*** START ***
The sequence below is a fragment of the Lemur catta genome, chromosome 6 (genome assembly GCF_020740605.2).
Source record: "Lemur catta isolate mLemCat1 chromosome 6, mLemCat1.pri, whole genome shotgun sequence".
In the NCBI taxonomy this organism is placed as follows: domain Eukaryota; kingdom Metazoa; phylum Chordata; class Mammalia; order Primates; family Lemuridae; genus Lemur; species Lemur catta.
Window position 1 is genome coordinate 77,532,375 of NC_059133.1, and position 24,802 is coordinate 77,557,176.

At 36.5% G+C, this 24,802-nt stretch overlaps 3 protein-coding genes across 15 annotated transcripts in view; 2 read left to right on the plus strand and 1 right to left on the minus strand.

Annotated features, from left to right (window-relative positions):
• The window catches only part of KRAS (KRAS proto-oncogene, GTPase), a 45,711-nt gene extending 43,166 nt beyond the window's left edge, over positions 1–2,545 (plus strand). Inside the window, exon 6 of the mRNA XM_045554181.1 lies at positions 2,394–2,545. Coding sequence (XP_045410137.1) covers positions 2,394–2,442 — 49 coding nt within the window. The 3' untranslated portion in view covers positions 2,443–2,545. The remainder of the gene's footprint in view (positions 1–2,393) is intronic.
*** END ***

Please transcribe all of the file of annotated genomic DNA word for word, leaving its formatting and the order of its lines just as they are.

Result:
The sequence below is a fragment of the Lemur catta genome, chromosome 6 (genome assembly GCF_020740605.2).
Source record: "Lemur catta isolate mLemCat1 chromosome 6, mLemCat1.pri, whole genome shotgun sequence".
In the NCBI taxonomy this organism is placed as follows: domain Eukaryota; kingdom Metazoa; phylum Chordata; class Mammalia; order Primates; family Lemuridae; genus Lemur; species Lemur catta.
Window position 1 is genome coordinate 77,532,375 of NC_059133.1, and position 24,802 is coordinate 77,557,176.

At 36.5% G+C, this 24,802-nt stretch overlaps 3 protein-coding genes across 15 annotated transcripts in view; 2 read left to right on the plus strand and 1 right to left on the minus strand.

Annotated features, from left to right (window-relative positions):
• The window catches only part of KRAS (KRAS proto-oncogene, GTPase), a 45,711-nt gene extending 43,166 nt beyond the window's left edge, over positions 1–2,545 (plus strand). Inside the window, exon 6 of the mRNA XM_045554181.1 lies at positions 2,394–2,545. Coding sequence (XP_045410137.1) covers positions 2,394–2,442 — 49 coding nt within the window. The 3' untranslated portion in view covers positions 2,443–2,545. The remainder of the gene's footprint in view (positions 1–2,393) is intronic.